For more than fifty years now, artists have made powerful work and writers/academics have published persuasive research that reveals the dichotomy between the lived experience of pregnancy, birth and new parenthood and its lack of representation in popular culture.
Still, in the 21st century, much of this work and knowledge remains invisible or inaccessible to the vast majority of expecting and new parents, and those who are responsible for their well-being such as midwives, GPs, obstetricians, gynaecologists and psychologists.
Work made or written by mothers and fathers during pregnancy, or in the early years of their children’s existence about their personal experiences of new parenthood, uniquely captures a period in life that is at once the most intensely felt, and yet the least likely to be accurately captured by long-term memory. Art and literature therefore could and should provide crucial evidence in any research on parenthood.
An important part of the problem is that writers and researchers often work and publish in relative isolation, engaging small academic circles only, sometimes merely within the boundaries of their own countries. Similarly, due to the taboo status of parenthood in the modern art world and its perceived inferiority as a subject, the many outstanding autobiographical works of art about early parenthood experiences in existence stand very little chance of ever leaving artists’ own studios.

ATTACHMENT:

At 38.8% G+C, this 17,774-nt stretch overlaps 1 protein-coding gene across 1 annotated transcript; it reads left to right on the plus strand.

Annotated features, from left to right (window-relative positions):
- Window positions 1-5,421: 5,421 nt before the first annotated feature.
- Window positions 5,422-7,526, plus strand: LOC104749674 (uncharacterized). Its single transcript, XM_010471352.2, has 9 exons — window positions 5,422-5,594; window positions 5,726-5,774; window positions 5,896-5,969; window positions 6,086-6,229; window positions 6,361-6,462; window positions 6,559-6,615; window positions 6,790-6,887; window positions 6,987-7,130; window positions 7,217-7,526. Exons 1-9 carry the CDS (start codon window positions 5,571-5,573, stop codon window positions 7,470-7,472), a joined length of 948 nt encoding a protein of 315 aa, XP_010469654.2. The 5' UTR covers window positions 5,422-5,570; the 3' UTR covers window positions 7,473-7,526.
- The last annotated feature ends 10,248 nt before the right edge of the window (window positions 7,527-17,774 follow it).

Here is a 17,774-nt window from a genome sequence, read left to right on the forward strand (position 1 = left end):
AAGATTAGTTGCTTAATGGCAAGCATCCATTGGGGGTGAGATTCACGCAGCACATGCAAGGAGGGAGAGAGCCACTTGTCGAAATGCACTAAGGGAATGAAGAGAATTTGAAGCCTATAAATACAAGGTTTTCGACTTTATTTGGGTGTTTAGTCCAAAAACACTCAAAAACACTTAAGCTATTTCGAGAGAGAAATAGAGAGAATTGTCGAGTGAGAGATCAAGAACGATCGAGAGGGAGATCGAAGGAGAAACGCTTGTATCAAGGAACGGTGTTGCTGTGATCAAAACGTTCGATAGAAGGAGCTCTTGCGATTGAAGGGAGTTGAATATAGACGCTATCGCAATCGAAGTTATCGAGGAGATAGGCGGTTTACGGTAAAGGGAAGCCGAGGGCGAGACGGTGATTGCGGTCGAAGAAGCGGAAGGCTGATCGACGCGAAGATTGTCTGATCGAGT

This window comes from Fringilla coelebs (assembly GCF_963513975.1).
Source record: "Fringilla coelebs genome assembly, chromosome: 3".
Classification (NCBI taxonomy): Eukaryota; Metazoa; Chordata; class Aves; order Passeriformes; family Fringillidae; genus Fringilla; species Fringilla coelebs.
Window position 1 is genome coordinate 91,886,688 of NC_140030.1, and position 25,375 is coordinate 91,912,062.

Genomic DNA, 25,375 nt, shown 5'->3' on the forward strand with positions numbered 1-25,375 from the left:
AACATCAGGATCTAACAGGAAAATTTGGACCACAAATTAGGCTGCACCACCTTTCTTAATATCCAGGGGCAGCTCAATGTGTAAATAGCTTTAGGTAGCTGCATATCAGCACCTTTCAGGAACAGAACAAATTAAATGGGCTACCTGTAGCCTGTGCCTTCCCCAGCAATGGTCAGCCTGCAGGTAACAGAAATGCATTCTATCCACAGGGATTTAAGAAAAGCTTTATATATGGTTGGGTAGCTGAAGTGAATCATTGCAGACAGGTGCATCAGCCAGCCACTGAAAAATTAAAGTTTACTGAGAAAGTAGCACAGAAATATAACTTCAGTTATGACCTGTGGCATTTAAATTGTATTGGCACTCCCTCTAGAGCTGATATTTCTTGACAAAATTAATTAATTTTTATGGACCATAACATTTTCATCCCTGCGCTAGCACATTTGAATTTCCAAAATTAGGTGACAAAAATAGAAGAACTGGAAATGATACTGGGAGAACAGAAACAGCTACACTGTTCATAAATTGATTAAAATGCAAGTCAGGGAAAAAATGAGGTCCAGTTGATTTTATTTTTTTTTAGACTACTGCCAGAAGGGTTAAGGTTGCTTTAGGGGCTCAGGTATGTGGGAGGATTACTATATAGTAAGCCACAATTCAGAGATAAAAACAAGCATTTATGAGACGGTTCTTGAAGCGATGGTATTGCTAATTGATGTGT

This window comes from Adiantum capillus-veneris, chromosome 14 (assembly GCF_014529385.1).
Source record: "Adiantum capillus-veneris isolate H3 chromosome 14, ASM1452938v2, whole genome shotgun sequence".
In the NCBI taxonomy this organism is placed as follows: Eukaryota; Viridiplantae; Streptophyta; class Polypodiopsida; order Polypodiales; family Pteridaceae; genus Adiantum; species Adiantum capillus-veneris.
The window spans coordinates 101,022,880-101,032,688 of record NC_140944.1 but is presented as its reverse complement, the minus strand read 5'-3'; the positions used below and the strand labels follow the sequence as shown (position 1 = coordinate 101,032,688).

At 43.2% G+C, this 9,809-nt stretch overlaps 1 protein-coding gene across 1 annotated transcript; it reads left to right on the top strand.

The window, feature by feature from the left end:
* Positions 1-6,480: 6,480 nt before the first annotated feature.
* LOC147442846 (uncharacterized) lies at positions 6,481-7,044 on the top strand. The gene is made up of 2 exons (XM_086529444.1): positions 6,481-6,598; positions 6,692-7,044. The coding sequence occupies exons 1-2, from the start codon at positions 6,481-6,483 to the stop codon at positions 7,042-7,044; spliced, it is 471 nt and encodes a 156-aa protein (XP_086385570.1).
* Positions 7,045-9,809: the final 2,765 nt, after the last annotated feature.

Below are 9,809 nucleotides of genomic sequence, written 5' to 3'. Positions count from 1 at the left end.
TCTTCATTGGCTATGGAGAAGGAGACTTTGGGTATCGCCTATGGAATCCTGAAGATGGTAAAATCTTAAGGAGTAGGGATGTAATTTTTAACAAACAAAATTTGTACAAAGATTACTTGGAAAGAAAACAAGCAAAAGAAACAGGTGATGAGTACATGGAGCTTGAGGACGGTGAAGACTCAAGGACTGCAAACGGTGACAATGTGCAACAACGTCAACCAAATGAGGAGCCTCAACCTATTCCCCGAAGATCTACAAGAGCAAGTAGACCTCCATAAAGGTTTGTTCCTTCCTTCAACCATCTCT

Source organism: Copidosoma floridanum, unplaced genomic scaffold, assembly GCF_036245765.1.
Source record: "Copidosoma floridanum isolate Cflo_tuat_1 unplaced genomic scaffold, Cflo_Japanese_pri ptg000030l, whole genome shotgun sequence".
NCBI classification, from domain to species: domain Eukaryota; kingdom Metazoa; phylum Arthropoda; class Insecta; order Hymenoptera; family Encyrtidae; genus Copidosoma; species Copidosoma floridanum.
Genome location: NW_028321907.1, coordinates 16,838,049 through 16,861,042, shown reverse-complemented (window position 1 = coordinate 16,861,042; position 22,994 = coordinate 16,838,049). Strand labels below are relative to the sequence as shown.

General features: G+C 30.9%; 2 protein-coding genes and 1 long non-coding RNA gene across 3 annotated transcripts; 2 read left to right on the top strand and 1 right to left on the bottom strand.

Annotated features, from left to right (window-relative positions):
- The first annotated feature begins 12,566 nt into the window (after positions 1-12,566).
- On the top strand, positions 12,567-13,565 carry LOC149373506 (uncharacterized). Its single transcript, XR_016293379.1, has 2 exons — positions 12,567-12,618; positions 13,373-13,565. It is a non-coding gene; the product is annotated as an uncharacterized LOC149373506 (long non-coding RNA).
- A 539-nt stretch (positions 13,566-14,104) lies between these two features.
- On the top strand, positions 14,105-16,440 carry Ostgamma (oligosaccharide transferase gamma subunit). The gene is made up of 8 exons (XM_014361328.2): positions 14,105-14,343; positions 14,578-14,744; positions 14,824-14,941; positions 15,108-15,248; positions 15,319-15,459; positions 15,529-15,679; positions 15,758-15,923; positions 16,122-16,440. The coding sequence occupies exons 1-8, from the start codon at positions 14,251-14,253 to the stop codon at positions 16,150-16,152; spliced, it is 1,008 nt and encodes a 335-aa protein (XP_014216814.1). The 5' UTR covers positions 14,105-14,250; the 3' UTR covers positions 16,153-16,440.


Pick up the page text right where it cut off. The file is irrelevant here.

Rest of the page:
If you feel you have written important work or are in the process of conducting academic or independent research which relates strongly to any aspect of the above or adds to the debate on Art and The Maternal/Paternal in any other way, you may want to apply to become a DIEP Research Fellow. Please click on the image below to download the application form for more information.